Princeville, also known as the “City of the Prince” after Prince Albert, son of King Kamehameha IV, paid a visit in 1860, was originally christened by the owner, Robert Crichton Wylie. Mr. Wyllie has a beach named after him at the end of Wyllie Road in Princeville on the far west end of Anini Beach. This little slice of paradise on the North Shore is about 9,000 acres, encompassing nearly two square miles. This picture below is of modern day Princeville. It shows the Princeville Shopping Center, Library, and Community Center.
Since ancient Hawaiian times, Princeville has been a favorite spot for royal families to relax. Kings and queens often traveled to Kauai to get away from their normal royal duties and enjoy the unsurpassed views from the bluff.
Queens Bath in Princeville is the royal bath house for the kings and queens of Hawaii. One thing most tourists don’t know is that Kauai has never been conquered; it has lived in harmony with the Hawaiian monarchy. Kamehameha was able to conquer all of the other major islands, but not Kauai. His army of warriors came over in their canoes, but grew tired as they crossed the Ka Ei Ei Waho Channel and decided not to fight upon arrival.
The luscious land and beautiful views overlooking Bali Hai, or Napali Coast, are some of Princeville’s charms. There are several beaches surrounding Princeville, including Sealodge, Hideaways, Blackpot, and Anini. Try to find them all and earn the Princeville Explorer gold star!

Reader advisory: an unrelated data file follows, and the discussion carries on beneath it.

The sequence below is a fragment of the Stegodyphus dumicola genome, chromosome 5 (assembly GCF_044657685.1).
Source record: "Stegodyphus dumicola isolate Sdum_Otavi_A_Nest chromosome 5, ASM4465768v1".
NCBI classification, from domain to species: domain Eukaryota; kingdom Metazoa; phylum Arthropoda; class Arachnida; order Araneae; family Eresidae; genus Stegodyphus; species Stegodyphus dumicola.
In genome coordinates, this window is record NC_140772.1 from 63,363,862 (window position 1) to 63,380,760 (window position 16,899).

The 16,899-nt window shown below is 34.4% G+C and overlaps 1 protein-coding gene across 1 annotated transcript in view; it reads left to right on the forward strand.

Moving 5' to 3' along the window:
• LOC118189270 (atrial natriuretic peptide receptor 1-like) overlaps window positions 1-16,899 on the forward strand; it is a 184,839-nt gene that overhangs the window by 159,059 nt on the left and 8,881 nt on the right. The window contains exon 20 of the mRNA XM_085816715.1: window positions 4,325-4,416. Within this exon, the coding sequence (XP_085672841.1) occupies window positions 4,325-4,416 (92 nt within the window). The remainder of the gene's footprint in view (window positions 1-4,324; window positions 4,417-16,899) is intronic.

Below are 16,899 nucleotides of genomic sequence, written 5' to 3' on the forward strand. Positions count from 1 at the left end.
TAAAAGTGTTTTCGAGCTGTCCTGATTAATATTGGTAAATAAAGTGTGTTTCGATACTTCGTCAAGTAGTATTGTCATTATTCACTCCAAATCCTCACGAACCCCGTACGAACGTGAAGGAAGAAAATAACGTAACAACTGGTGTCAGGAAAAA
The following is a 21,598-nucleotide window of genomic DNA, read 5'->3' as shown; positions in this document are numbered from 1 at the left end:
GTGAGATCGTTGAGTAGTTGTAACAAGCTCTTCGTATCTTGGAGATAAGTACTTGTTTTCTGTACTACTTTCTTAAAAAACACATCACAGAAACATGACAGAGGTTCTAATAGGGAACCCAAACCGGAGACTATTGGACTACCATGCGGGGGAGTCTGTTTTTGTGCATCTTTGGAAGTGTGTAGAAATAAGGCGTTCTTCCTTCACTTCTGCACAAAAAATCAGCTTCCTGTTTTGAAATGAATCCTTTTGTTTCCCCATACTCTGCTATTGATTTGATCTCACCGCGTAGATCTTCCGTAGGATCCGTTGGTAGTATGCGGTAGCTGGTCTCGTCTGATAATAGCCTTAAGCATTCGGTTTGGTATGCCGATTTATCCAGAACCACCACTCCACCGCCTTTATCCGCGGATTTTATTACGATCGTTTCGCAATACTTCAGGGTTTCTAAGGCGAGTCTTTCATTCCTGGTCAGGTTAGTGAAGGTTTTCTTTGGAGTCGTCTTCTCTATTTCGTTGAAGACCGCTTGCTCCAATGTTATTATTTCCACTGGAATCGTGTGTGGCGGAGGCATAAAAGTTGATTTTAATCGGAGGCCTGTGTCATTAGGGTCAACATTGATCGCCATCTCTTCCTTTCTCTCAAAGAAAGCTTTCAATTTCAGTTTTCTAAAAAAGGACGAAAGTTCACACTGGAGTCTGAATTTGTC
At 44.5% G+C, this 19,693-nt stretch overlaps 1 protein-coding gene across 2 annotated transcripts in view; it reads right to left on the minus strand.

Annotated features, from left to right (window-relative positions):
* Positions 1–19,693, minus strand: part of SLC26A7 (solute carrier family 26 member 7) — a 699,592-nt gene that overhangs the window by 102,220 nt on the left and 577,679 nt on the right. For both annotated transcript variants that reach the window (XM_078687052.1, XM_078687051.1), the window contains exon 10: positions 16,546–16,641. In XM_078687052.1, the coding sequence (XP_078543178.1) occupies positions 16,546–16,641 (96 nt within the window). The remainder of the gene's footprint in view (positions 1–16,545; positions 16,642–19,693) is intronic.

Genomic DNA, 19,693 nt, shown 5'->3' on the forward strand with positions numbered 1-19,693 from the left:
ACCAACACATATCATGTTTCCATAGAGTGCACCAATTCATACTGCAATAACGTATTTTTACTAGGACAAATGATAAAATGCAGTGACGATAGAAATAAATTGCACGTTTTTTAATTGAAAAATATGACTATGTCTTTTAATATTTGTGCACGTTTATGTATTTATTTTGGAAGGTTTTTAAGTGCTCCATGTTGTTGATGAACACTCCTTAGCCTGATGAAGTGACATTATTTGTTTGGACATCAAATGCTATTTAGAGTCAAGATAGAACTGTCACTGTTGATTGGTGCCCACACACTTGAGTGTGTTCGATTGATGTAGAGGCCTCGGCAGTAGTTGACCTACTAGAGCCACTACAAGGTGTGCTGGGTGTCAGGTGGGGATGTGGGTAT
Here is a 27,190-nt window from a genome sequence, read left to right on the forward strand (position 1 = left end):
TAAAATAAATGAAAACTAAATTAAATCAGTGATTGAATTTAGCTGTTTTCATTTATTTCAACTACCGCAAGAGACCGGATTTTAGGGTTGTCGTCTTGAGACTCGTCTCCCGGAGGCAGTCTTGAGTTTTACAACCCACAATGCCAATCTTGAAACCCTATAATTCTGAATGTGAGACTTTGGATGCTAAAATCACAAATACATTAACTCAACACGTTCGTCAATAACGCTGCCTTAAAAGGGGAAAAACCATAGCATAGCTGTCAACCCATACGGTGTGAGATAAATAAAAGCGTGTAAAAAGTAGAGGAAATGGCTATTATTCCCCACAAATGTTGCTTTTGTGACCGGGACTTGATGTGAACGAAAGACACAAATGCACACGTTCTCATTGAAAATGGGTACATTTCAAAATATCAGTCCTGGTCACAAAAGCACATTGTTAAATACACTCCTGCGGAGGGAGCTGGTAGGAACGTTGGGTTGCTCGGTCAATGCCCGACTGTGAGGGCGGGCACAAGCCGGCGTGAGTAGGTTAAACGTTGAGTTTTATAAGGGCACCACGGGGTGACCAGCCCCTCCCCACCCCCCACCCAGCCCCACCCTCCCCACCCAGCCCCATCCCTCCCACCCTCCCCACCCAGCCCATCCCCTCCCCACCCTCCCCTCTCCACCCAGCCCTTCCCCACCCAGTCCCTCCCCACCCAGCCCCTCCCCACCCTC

To this day, Princeville has a royal feel. It’s quiet and secluded, home to a prestigious golf course and many vacation rentals. Makai Club is a great place to get a round of golf in or just buy a souvenirs and have coffee. Makai also has amazing tennis courts and lessons available. Princeville is also the home to a few upscale hotels like the St. Regis and the Hanalei Bay Resort, where shopping and dining is a must while you are here in town.
The ocean views are breathtaking, and if you find a hidden trail, it may lead you to a valley, beachfront, or a cliff where you can watch whales, dolphins and Honu (turtles) swim in delight. If you find a dirt path near the bluff in Princeville, be very careful not to slip and fall.
The beautiful Princeville was once an operating sugarcane farm that also competed with taro and other native Hawaiian produce. Now, however, it is home to many residents who enjoy the most lush side of Kauai. Nearby Wai Koa Trail is a great place to go to see what a Hawaiian food forest looks like. Walk the five mile loop to see all sorts of agriculture happening.
Make sure to check out the PrincevilleVacationRentals.com BLOG for more history about this place we love so much. We are committed to teaching our guests and friends more about the aina (land) and about Hawaiian culture / heritage.